Catheter ablation is the most effective rhythm control method for patients with atrial fibrillation (AF), and various clinical benefits of catheter ablation have been reported, including a reduction in the mortality rate in patients with heart failure (Marrouche et al., 2018). However, it is a destructive procedure involving heating or freezing as the energy source for AF catheter ablation (AFCA); this inevitably causes atrial tissue damage, resulting in desiccation necrosis, fibrosis, and scar generation (Nath et al., 1994; Cesario et al., 2007). In particular, atrial substrate modification, such as an empirical or targeted extra-pulmonary vein (PV) ablation, has been performed in patients with advanced AF and significant atrial structural remodeling. Park et al. reported an elevated left atrial (LA) pressure and stiffness at the time of repeat ablation as compared to de novo procedures (Park et al., 2019). They found that the level of the increase in LA pressure was more significant in patients who underwent an empirical extra-PV LA ablation than in those who underwent a circumferential PV isolation (CPVI) alone. However, the symptom score did not differ in that study (Park et al., 2019). In addition, patients with AF with higher LA pressure, stiffness, or wall stress had a higher recurrence rate after AFCA (Park et al., 2014, 2015; Lee et al., 2021a). Stiff LA syndrome is a form of symptomatic pulmonary arterial (PA) hypertension, which is caused by a decreased LA function after mitral valve surgery (Pilote et al., 1988). Recently, it has been reported that stiff LA syndrome can occur after extensive AFCA. However, little is known about the frequency and mechanism of the post-AFCA stiff LA physiology (Gibson et al., 2011; Witt et al., 2014). As previous studies that compared the LA pressure before and after AFCA measured the invasive LA pressure only in patients who underwent repeat ablation, there might be a selection bias (Park et al., 2019). Therefore, in this study, we explored the incidence and clinical features of stiff LA physiology in all patients who underwent de novo AFCA using 1-year follow-up echocardiographic parameters. The purpose of this study was to identify the incidence and clinical predictors associated with the development of stiff LA physiology after AFCA and to evaluate whether it was particularly related to the empirical extra-PV LA ablation. We applied the previously reported echocardiographic definition of stiff LA physiology (Witt et al., 2014).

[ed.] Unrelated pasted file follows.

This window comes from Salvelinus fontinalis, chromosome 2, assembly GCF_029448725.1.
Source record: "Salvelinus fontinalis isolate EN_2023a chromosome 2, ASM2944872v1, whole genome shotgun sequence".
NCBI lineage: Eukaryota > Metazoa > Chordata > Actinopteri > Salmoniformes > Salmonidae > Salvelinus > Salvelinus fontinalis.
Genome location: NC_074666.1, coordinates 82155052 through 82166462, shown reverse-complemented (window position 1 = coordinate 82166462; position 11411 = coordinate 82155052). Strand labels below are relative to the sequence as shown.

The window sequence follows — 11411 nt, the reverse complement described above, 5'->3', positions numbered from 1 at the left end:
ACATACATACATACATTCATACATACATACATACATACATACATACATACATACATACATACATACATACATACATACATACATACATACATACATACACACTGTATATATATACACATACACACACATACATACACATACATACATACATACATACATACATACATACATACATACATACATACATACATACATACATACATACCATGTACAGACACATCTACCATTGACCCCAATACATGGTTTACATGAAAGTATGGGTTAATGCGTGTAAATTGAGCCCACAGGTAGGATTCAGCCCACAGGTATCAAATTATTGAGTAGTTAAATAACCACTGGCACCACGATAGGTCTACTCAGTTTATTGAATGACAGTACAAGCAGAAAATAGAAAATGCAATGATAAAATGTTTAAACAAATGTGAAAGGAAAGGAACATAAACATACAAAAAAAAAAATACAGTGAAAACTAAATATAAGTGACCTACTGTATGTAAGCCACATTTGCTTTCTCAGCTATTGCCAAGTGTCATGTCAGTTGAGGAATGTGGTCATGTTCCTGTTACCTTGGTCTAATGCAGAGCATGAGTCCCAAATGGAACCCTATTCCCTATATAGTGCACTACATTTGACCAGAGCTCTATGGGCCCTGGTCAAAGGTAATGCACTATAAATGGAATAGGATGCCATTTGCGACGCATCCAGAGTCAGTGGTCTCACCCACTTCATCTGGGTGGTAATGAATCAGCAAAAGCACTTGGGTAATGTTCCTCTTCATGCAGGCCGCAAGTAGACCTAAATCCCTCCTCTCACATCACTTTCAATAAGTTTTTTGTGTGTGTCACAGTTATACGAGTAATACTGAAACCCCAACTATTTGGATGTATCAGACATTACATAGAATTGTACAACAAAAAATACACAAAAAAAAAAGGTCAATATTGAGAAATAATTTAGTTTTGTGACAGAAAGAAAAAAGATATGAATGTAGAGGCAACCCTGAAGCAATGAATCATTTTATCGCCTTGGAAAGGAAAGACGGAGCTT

Materials and Methods